So last night, the sixth night, I made a big production out of how tonight's gift was so so awesome.  And I gave the shoes to the boys.  And they looked at them.  And they stomped around a little bit.  And then Asher looked me straight and the eye and said, "What else is in the bag?"


Now, I know what you're thinking.  "Those children are so spoiled!" "Don't you teach those mini menschen their manners?"
Dear readers, I promise you - we make these children say "thank you" for everything.  Even their milk with breakfast.  We say brachas before we eat our food and talk about gratitude-related things all the time.  They have to say "thank you" to their teachers before they leave preschool for the day.
I feel so deflated.

So, what's an Ima to do?

I already said "no" to any more Chanukah presents.  And I'm going to have Asher take the remaining gelt and give it as gifts to his preschool.  But I feel like I've created a monster in three years and four nights.  What would you do?  No Chanukah presents anymore?  Only on the eighth night?  Do you think the children will  be somehow damaged?  By which decision?


  1. Oh, Leigh Ann, no, no, you are not creating monsters. It's simply not possible for the same ima who wrote the above post (every bit of which rings with love, honesty, humor, gratitude) to do so. Even if kids react to the presents - and they're little, who could expect otherwise? - I don't think it drowns out those much more powerful messages you're sending.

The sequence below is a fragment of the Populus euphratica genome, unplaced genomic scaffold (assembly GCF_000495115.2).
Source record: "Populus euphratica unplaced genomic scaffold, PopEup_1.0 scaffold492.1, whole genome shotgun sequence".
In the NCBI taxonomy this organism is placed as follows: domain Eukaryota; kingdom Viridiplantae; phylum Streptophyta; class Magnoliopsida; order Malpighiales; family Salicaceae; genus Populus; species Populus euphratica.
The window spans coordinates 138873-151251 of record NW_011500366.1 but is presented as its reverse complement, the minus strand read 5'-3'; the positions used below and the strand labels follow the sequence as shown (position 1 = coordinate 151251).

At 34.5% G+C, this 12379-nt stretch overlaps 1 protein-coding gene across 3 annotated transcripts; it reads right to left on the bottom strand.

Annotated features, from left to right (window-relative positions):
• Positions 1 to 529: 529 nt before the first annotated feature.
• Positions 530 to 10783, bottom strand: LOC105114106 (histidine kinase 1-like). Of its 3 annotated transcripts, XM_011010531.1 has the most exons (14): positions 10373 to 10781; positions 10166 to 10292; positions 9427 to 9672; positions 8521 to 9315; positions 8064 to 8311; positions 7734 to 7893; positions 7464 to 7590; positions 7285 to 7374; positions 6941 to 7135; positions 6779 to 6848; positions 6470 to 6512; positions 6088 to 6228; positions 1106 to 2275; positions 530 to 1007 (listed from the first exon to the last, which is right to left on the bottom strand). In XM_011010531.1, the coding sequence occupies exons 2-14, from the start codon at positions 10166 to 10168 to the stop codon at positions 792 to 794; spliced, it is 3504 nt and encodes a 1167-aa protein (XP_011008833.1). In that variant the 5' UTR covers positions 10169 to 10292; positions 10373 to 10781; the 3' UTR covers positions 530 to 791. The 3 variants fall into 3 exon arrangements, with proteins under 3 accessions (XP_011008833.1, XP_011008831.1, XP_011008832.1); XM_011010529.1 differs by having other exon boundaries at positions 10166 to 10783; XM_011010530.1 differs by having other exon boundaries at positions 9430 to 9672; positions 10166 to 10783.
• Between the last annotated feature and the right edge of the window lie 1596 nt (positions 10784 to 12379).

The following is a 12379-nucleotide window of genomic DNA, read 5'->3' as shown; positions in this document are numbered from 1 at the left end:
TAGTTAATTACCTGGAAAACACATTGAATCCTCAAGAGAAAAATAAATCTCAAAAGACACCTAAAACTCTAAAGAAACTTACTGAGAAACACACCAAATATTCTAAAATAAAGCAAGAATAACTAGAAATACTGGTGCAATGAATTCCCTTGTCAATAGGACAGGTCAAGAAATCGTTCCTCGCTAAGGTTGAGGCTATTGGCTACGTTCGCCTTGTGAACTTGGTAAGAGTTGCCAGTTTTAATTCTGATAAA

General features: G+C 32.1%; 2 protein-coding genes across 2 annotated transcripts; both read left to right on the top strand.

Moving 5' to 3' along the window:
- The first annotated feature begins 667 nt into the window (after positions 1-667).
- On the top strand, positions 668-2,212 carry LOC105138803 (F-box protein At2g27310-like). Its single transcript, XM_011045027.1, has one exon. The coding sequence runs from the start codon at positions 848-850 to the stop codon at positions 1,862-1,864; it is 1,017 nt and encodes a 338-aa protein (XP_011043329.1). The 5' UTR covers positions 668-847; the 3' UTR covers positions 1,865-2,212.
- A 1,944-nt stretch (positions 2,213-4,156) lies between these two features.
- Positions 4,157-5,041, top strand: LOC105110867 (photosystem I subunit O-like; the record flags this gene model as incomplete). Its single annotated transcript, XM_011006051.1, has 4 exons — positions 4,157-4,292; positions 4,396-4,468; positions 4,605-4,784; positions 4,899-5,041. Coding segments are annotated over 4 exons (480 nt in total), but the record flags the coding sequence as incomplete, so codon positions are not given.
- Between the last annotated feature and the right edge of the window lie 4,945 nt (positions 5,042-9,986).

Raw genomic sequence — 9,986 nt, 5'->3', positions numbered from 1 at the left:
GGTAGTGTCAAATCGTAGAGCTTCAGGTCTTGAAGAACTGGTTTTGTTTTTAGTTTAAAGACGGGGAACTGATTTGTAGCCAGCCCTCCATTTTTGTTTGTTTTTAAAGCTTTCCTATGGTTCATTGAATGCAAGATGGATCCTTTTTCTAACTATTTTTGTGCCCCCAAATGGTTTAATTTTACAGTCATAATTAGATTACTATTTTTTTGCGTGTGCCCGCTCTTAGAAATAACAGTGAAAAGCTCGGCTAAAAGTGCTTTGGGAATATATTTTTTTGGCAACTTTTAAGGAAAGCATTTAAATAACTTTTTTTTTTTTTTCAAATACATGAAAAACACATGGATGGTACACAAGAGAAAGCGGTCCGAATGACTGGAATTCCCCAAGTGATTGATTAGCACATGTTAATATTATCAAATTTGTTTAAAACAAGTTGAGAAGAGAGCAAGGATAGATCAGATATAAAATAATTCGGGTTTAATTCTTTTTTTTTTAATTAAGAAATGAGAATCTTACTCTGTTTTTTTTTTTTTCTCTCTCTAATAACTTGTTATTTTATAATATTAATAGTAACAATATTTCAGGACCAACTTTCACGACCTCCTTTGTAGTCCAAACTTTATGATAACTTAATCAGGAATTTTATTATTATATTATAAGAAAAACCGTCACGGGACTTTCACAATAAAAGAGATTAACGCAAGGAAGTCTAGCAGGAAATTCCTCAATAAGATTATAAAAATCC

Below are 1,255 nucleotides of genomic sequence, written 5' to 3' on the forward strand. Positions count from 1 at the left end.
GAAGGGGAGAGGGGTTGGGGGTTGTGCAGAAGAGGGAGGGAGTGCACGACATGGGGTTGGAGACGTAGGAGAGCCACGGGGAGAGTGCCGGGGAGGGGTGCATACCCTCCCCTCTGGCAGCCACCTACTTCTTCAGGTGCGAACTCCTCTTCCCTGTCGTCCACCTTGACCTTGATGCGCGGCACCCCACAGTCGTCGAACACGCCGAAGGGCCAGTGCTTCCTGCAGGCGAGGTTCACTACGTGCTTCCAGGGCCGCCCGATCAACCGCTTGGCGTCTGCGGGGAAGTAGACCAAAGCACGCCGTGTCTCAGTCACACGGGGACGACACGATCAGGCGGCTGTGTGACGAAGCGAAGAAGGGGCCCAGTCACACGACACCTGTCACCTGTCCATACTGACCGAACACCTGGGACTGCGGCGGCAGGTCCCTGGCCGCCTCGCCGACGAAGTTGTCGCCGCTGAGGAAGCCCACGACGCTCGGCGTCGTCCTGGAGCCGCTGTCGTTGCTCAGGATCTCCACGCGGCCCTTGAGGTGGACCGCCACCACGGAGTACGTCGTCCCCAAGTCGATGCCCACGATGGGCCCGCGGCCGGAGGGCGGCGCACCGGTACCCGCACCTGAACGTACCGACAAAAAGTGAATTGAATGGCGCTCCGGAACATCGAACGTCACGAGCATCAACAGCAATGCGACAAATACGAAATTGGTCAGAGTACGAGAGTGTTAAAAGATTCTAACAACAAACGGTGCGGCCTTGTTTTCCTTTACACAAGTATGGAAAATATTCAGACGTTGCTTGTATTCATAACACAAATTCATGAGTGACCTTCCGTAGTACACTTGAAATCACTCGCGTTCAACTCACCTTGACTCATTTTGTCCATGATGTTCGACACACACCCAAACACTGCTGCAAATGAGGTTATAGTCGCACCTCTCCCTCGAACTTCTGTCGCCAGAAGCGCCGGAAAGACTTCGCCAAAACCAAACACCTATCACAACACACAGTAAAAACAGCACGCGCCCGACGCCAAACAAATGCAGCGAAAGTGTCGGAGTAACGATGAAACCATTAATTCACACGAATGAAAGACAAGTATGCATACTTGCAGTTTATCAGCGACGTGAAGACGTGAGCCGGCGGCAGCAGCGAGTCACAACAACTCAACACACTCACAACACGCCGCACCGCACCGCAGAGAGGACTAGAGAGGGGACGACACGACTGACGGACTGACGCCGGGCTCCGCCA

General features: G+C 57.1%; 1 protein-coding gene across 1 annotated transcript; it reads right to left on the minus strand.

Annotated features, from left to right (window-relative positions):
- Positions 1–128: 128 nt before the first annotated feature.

I personally did not grow up getting gifts for Chanukkah or any chag really, except for an "afikoman surprise." I feel the way you do, that Chanukkah should not be about gifts and is not really a Jewish time for gift-giving. So...it's not part of the ritual at our house, BUT...it is in my husband's family. When we visit his family, my son gets presents. Last year my husband bought him something to give, this year not. I don't think it has to be absolute. You can always take gift-giving out of the ritual next year if you don't feel comfortable with it.

    And the shoes? Awesome.

  2. They won't be "damaged" by either decision, they are tougher than you think! I would leave it open-ended by telling them that your family's tradition is you may or may not get gifts each night. And, designate a night where you as a family give to others, like the night you visited Bubbes and Zaydes.

    When Maddie and Marlana were little, they would give us "gift certificates" that might include letting us sleep in, doing a chore that they can handle, etc. That way even at your kids ages, they can give something to you and David.


  3. wowowowowowow, does this post resonate with me! made worse by the fact that both my kids have winter birthdays, and will be getting gifts galore in a couple of weeks. i vowed only to get one (okay, maybe two) small gifts for each child. add that to what they get from savta and grandpa, saba, grandma and papa, great grandma, three sets of aunts and uncles and their accompanying children, we're ALMOST only at one per night. and STILL i find that the 79 cent hot wheel car my almost-four-year-old was obsessing over and was so elated about on the first night is not nearly as exciting as it would have been if it was the only gift. all of the special people in our lives love seeing (or hearing about) the fabulous smiles that come with a gift that is much appreciated. so they haven't been all that receptive to the pleas not to buy the kids anything.